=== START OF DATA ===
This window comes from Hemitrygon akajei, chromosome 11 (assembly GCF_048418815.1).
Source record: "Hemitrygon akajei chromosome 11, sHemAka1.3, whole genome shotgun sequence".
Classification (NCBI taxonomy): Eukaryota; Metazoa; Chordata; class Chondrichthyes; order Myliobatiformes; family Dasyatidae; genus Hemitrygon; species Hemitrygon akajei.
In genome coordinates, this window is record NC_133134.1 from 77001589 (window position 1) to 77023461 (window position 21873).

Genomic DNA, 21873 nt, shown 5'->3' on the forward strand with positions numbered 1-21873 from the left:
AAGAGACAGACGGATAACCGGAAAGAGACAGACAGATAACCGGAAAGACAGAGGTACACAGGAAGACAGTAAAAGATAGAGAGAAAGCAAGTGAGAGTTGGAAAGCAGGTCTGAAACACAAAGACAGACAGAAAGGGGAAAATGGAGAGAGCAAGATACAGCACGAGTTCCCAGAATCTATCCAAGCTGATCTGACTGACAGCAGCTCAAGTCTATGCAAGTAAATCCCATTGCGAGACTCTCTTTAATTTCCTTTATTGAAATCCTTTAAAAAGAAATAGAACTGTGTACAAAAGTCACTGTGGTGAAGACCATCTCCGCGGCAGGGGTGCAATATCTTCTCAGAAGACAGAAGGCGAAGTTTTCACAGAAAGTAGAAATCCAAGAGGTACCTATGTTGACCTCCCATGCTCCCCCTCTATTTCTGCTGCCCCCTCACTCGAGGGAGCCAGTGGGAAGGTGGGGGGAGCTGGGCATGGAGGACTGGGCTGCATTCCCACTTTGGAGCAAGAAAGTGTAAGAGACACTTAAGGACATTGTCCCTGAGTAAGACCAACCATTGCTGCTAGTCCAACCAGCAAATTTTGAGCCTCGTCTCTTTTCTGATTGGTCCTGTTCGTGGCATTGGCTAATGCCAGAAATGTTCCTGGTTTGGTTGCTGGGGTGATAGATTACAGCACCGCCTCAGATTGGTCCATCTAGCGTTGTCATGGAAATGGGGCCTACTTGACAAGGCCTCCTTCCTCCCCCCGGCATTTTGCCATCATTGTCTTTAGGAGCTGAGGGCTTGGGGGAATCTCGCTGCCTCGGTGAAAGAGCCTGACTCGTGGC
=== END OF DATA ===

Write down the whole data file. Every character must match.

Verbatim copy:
This window comes from Hemitrygon akajei, chromosome 11 (assembly GCF_048418815.1).
Source record: "Hemitrygon akajei chromosome 11, sHemAka1.3, whole genome shotgun sequence".
Classification (NCBI taxonomy): Eukaryota; Metazoa; Chordata; class Chondrichthyes; order Myliobatiformes; family Dasyatidae; genus Hemitrygon; species Hemitrygon akajei.
In genome coordinates, this window is record NC_133134.1 from 77001589 (window position 1) to 77023461 (window position 21873).

Genomic DNA, 21873 nt, shown 5'->3' on the forward strand with positions numbered 1-21873 from the left:
AAGAGACAGACGGATAACCGGAAAGAGACAGACAGATAACCGGAAAGACAGAGGTACACAGGAAGACAGTAAAAGATAGAGAGAAAGCAAGTGAGAGTTGGAAAGCAGGTCTGAAACACAAAGACAGACAGAAAGGGGAAAATGGAGAGAGCAAGATACAGCACGAGTTCCCAGAATCTATCCAAGCTGATCTGACTGACAGCAGCTCAAGTCTATGCAAGTAAATCCCATTGCGAGACTCTCTTTAATTTCCTTTATTGAAATCCTTTAAAAAGAAATAGAACTGTGTACAAAAGTCACTGTGGTGAAGACCATCTCCGCGGCAGGGGTGCAATATCTTCTCAGAAGACAGAAGGCGAAGTTTTCACAGAAAGTAGAAATCCAAGAGGTACCTATGTTGACCTCCCATGCTCCCCCTCTATTTCTGCTGCCCCCTCACTCGAGGGAGCCAGTGGGAAGGTGGGGGGAGCTGGGCATGGAGGACTGGGCTGCATTCCCACTTTGGAGCAAGAAAGTGTAAGAGACACTTAAGGACATTGTCCCTGAGTAAGACCAACCATTGCTGCTAGTCCAACCAGCAAATTTTGAGCCTCGTCTCTTTTCTGATTGGTCCTGTTCGTGGCATTGGCTAATGCCAGAAATGTTCCTGGTTTGGTTGCTGGGGTGATAGATTACAGCACCGCCTCAGATTGGTCCATCTAGCGTTGTCATGGAAATGGGGCCTACTTGACAAGGCCTCCTTCCTCCCCCCGGCATTTTGCCATCATTGTCTTTAGGAGCTGAGGGCTTGGGGGAATCTCGCTGCCTCGGTGAAAGAGCCTGACTCGTGGC